It’s December, the time for top ten lists. Since I, like everyone else, am in a tinselly, chocolaty holiday frame of mind, here are ten things that make me smile:
10. Finding out the repair bill won’t be huge. ‘Nuff said. Got my computer back in one piece.
9. Getting home. This counts double in these leave-in-the-dark, come-home-in-the-dark times. Triple if your day involved travel. Quadruple if it was travel for work.
8. Snow. It’s just too pretty to complain about for long. (Of course, we don’t get an unreasonable amount here—just enough to be purty.) Here’s a shot I took last month. You can’t see the harbour in the background because of the fog.
7. Here’s a seasonal one: finding a really cool present. You know what I mean—the type that makes you chuckle with glee because you know they’ll love it.
6. Nauseatingly cute animal pictures. If you like them, too, check out the Itty Bitty Kitty Committee.
5. A good Regency romance. I loved this one, but then Julia Quinn is always a treat:
4. Nice feedback about my books. Reviews. Emails. Kind words at book signings. I love to know that I gave someone a few hours of pleasure. It makes the zillion hours cursing at my computer screen worthwhile.
3. My cats, who will purr for me even if I’ve been a complete toad that day.
2. Random phone calls and visits from friends. The ones where they just want to chat because they like you. That’s when I know I count.
1. Hugs from family and friends, because it’s the people that matter when all is said and done. That was something Charles Dickens had right.
Do not adjust your set. I shall be back to my regular curmudgeonly mood anon. But not too soon.
December 1, 2010 • No Comments
The problem with growing up is you have to decide things. There are small, annoying things like whether to eat a healthy dinner or stick with potato chips and ice cream. Worse, there are important decisions, like how to engineer a more or less steady income. If you’re like me, the latter happens more by default than conscious planning.
So when confronted with the “what do you want to be when you grow up” question, I’m inclined to shrug. Who says I want to grow up?
When I was little, I wanted to be a ballerina. I studied dance until I was in university, when it became abundantly clear that I’d missed some sort of highway exit to the Royal Academy, probably when I was around eight. I was tartly informed that the teen years were too late to get serious. So I got a literature degree instead, with honours. I refused to be washed up before the age of twenty, no matter what some dance mistress said.
Meanwhile, I shifted my dreams from one art form to another, trying out fabric painting, bookbinding, costuming and music. Finally, I settled on writing and started zooming along on this oddball carnival ride. The point isn’t that I become rich and famous. The point is that I can move forward. Artistic achievement is a process, not a stopping point. There are many roads and there is always some new pinnacle on the horizon, just out of reach. Without that misty destination in front of me, I would grind to a halt.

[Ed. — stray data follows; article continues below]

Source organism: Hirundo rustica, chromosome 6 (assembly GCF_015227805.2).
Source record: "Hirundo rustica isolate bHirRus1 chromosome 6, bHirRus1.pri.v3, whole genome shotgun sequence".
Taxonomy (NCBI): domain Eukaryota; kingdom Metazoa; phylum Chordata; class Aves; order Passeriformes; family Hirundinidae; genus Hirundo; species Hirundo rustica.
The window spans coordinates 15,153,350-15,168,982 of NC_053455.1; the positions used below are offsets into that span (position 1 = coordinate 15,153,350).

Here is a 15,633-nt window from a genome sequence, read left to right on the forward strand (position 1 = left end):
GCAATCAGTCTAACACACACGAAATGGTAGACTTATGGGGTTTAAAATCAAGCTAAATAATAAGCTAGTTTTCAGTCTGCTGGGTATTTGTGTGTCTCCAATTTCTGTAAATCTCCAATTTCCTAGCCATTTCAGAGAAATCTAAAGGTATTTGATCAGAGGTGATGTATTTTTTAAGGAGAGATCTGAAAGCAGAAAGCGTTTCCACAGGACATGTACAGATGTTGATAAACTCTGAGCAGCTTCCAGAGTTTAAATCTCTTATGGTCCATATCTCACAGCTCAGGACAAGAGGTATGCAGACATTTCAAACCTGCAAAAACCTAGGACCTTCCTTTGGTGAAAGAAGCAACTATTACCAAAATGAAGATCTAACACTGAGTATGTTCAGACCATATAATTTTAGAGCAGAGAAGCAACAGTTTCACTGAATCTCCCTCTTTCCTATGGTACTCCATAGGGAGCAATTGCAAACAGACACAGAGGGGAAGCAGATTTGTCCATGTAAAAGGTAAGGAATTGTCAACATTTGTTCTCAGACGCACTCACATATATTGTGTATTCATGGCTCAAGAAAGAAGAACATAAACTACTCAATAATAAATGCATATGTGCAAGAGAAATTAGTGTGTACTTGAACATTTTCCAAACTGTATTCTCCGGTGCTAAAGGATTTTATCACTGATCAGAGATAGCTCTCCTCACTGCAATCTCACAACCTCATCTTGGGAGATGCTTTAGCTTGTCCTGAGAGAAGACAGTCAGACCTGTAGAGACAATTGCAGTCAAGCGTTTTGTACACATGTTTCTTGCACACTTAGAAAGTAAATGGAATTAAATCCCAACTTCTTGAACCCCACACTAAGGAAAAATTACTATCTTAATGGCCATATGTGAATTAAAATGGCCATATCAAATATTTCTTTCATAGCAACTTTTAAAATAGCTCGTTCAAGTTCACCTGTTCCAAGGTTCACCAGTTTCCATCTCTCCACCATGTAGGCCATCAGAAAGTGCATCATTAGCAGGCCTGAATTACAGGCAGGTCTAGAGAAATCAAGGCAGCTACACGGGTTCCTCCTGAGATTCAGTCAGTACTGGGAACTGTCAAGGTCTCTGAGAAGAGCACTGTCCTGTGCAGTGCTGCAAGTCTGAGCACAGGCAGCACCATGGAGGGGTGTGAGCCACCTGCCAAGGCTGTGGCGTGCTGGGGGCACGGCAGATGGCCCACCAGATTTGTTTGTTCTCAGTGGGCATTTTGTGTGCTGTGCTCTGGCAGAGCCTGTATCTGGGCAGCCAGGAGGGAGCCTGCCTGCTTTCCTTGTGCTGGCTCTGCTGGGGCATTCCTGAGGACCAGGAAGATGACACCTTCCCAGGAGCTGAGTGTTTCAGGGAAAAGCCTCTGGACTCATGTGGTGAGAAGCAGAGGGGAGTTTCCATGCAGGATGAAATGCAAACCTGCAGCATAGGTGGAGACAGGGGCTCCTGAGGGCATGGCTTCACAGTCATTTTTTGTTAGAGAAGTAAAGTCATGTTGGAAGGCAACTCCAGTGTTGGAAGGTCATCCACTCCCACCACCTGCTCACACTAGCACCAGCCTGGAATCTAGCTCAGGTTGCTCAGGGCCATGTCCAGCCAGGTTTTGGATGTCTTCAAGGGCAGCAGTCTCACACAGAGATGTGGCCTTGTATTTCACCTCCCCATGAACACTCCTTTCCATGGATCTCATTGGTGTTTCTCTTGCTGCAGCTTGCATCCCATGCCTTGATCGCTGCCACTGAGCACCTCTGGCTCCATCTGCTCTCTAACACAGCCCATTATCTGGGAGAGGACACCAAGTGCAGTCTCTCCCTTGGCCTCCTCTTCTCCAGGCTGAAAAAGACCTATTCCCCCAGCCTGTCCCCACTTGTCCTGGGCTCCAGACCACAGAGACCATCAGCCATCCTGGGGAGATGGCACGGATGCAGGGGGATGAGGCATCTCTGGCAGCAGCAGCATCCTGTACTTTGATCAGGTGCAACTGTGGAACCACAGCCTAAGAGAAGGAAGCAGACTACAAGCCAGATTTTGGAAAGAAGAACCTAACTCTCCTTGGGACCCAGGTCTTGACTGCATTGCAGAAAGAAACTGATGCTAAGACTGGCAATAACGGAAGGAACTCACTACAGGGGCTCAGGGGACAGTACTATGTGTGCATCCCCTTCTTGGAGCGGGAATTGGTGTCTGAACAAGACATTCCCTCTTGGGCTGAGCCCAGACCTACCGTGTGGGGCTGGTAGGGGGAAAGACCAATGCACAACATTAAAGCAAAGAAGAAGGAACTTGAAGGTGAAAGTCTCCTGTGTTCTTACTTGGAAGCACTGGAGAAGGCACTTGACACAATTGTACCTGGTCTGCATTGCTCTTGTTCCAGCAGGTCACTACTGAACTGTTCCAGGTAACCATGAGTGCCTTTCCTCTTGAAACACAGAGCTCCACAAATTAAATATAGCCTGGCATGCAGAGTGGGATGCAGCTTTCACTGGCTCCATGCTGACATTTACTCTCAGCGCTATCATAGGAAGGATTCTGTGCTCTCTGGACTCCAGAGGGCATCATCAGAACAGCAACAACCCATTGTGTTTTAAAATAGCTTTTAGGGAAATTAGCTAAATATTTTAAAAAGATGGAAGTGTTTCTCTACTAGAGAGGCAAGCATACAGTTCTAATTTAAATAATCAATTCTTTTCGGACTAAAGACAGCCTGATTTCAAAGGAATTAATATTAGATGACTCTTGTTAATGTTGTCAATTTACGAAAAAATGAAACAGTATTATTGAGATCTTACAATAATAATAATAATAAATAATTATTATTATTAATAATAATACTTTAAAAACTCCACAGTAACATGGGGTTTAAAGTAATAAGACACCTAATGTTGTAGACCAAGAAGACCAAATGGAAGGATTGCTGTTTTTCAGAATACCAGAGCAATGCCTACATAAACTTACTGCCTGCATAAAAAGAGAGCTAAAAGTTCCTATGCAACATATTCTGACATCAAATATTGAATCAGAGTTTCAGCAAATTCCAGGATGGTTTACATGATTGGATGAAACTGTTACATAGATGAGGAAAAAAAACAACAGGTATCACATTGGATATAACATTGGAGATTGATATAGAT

So, no, I don’t want to grow up. I don’t want to face facts, set goals, or turn my dreams into concrete plans. I can do that with the mundane part of my brain that works nine to five and reads the grocery fliers for the best bargain. It won’t invade the important part of my world, where I look out the window at the clouds and think, “What could I possibly do if I just turned my mind to it?” Because most things are possible. Just ask a child. It’s the adults that like to tell us where we fall short.
I don’t want to grow up. What I want to be will always remain an open opportunity.
November 25, 2010 • 1 Comment
Here’s an interesting story.
It begins: “A group of ghost hunters is planning a titanic mission in order to see whether the spirits of the folks who drowned on the Titanic are still haunting the site of the wreck. . . . ” They’re off in search of EVP.
November 24, 2010 • 2 Comments
Which constitutes my real life—the one where I trundle off to the office each day, or the one where I sit swearing at my computer making up stories?
The romantically correct answer is to say that art is everything and that I am only alive when I am writing. Eh, not so much. There are times when I feel that and, hey, hand me a big enough royalty cheque and I’m out of the day job in a flash. However, until that day comes, I’m very much in favour of salary, benefits, and pension. I like to know that my heat will be on and my fridge full. I’m shallow that way.
In some ways, that makes it easier to handle the unpredictable nature of the writing biz. Because my survival is not dependent on its antics, I can keep a cooler head. On the other hand, the hours that could be devoted to improving my art are spent in meetings. It’s impossible not to resent that when a story is calling my name.
There are only two answers I can think of for managing work and writing both. One, I treat the writing as seriously as I do my paid employment. I go to work, and then I come home and go to work again on job #2. Workaholic? No, just an understanding that no one is going to do the book for me. Therefore, I sacrifice countless hours of prime time television. Oh well.